Get alcohol banned in a private premises
If you are concerned about anti-social drinking in a private place such as your home, you can apply to have alcohol banned.
Alcohol can be banned in:
- your home or private premises
- or a privately-owned premises that is open to the public - for eg: a church, hospital, shopping centre or other business.
Who can apply
For privately-owned land and houses, you can apply if you are the owner or tenant.
For privately-owned premises that are open to the public, you can apply if you are any of the following:
- someone living or operating a business in the same area
- a community organisation or group connected to the area
- a police officer.
How to apply
Step 1. Complete an application form.
Step 2. Send it in to:
Fax: (08) 8999 7498
Fax: (08) 8951 5112
After you apply
You will be contacted by Licensing NT about your application.
They will also contact the police and the occupiers and owners of the premises to discuss your application, and make a decision based on the wishes of the majority.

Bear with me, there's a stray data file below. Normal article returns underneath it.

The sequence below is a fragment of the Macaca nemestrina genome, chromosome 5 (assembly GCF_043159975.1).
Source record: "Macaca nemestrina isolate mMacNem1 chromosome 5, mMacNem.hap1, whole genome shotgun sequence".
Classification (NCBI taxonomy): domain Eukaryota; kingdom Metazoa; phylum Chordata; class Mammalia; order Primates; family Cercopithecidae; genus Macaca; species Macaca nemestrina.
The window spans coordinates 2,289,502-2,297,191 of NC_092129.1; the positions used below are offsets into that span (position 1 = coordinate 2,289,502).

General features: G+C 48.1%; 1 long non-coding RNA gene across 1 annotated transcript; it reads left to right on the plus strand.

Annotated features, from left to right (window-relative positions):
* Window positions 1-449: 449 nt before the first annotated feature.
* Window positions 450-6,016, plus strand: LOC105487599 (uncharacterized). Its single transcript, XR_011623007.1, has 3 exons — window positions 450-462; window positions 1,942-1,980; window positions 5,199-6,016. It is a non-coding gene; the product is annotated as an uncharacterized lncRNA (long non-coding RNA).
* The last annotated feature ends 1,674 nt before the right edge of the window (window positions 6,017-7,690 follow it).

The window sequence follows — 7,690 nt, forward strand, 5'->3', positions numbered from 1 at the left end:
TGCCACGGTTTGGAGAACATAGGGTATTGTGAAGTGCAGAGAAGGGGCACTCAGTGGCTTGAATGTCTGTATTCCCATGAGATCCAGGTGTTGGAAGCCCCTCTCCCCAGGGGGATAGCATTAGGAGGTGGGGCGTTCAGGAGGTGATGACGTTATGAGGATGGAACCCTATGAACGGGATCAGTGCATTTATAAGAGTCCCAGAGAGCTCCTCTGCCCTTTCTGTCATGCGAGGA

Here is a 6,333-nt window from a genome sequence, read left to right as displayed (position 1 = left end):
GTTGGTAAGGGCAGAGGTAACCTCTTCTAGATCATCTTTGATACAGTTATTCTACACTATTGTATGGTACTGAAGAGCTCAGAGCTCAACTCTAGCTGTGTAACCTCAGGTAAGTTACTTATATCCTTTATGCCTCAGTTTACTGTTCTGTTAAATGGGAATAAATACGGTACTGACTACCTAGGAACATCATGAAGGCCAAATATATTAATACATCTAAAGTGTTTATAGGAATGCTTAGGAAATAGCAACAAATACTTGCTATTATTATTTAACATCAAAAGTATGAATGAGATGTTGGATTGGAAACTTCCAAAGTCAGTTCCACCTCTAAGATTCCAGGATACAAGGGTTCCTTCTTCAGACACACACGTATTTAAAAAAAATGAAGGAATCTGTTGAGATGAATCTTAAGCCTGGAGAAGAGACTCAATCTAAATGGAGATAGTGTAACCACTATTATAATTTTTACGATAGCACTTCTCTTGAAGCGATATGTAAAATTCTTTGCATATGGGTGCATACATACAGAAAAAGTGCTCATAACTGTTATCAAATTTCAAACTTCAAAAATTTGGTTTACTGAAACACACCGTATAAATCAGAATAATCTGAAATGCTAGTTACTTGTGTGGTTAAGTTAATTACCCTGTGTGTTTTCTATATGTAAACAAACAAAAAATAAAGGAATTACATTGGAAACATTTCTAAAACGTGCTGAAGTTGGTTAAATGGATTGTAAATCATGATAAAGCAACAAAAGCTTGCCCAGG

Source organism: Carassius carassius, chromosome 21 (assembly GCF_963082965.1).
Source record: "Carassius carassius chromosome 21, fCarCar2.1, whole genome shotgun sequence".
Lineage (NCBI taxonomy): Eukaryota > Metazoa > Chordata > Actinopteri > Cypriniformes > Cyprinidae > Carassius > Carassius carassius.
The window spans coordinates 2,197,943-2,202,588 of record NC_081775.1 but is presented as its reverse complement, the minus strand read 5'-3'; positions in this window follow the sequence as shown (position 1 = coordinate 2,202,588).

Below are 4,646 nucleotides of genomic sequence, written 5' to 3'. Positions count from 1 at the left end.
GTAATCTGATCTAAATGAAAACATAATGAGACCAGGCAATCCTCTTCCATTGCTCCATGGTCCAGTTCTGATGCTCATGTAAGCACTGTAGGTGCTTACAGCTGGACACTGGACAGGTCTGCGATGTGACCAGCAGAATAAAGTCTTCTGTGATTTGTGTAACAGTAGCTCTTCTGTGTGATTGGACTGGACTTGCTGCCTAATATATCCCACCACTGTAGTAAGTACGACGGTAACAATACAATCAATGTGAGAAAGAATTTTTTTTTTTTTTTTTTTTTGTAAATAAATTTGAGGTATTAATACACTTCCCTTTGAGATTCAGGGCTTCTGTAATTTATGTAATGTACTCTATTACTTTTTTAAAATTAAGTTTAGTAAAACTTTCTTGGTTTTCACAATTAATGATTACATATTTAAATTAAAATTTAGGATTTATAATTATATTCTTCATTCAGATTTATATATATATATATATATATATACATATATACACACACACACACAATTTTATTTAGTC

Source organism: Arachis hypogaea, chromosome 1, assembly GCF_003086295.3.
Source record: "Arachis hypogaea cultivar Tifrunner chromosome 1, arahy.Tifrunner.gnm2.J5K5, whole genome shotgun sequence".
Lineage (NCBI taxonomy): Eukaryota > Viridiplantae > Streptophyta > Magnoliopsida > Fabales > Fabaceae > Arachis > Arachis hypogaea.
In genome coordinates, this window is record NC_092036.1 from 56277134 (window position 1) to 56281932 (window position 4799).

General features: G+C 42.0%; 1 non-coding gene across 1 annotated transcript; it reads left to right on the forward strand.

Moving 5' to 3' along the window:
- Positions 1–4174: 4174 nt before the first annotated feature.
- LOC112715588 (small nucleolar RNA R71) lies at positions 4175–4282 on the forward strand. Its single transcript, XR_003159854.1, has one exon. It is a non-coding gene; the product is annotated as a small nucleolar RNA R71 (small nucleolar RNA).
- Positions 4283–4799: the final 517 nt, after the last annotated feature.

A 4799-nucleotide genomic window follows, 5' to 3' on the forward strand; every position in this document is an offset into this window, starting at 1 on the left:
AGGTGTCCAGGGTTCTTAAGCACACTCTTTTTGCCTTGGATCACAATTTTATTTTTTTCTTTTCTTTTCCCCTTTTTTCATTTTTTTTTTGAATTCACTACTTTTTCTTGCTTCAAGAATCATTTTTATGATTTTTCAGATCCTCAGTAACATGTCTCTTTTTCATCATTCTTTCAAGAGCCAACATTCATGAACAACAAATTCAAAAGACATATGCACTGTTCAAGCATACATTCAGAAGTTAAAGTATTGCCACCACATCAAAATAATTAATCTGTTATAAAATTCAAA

A sign will be placed at the premises stating it is an offence to drink or bring alcohol into the premises. It is an offence to remove or interfere with the sign.
Cancelling the ban
The ban will come to an end when either:
- there is a transfer of ownership
- or the lease comes to an end.
The owner must tell Licensing NT if either of these happen.
You can also ask to have the ban cancelled if you were the person who applied for it.
If you see someone drinking alcohol or taking alcohol into restricted premises, you should call the police on 131 444 .
The police can:
- seize the alcohol
- and issue an infringement notice for a maximum 20 penalty units.
The police can also enter restricted premises without a search warrant if they think an offence is being committed.
They can search the premises and anyone at the premises, and seize opened and unopened containers of alcohol.
It is not an offence to:
- drink alcohol for religious services in a church where there is a ban
- carry alcohol through a restricted premises to drink somewhere else, as long as it remains unopened.
Go to alcohol penalties and offences for more information.
Last updated: 06 February 2019